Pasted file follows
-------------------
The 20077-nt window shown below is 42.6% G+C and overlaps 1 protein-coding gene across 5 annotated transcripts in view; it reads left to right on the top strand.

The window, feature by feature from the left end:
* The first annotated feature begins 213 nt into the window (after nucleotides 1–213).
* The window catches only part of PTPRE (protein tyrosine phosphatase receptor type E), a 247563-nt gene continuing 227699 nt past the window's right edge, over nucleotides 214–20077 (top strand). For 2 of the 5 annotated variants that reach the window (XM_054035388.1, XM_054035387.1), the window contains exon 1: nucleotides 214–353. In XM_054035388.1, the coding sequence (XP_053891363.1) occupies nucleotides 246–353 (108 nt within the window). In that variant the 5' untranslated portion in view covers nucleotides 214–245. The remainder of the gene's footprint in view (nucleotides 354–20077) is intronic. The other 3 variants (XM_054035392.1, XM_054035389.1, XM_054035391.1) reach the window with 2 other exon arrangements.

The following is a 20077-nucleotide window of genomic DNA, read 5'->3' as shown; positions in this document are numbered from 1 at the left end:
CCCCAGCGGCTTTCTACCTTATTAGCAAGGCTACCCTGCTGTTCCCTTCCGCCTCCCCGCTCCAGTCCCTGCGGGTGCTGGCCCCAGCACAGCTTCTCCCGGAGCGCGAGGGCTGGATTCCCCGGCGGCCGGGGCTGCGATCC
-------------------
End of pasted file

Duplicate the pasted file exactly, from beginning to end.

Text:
The 20077-nt window shown below is 42.6% G+C and overlaps 1 protein-coding gene across 5 annotated transcripts in view; it reads left to right on the top strand.

The window, feature by feature from the left end:
* The first annotated feature begins 213 nt into the window (after nucleotides 1–213).
* The window catches only part of PTPRE (protein tyrosine phosphatase receptor type E), a 247563-nt gene continuing 227699 nt past the window's right edge, over nucleotides 214–20077 (top strand). For 2 of the 5 annotated variants that reach the window (XM_054035388.1, XM_054035387.1), the window contains exon 1: nucleotides 214–353. In XM_054035388.1, the coding sequence (XP_053891363.1) occupies nucleotides 246–353 (108 nt within the window). In that variant the 5' untranslated portion in view covers nucleotides 214–245. The remainder of the gene's footprint in view (nucleotides 354–20077) is intronic. The other 3 variants (XM_054035392.1, XM_054035389.1, XM_054035391.1) reach the window with 2 other exon arrangements.

The following is a 20077-nucleotide window of genomic DNA, read 5'->3' as shown; positions in this document are numbered from 1 at the left end:
CCCCAGCGGCTTTCTACCTTATTAGCAAGGCTACCCTGCTGTTCCCTTCCGCCTCCCCGCTCCAGTCCCTGCGGGTGCTGGCCCCAGCACAGCTTCTCCCGGAGCGCGAGGGCTGGATTCCCCGGCGGCCGGGGCTGCGATCC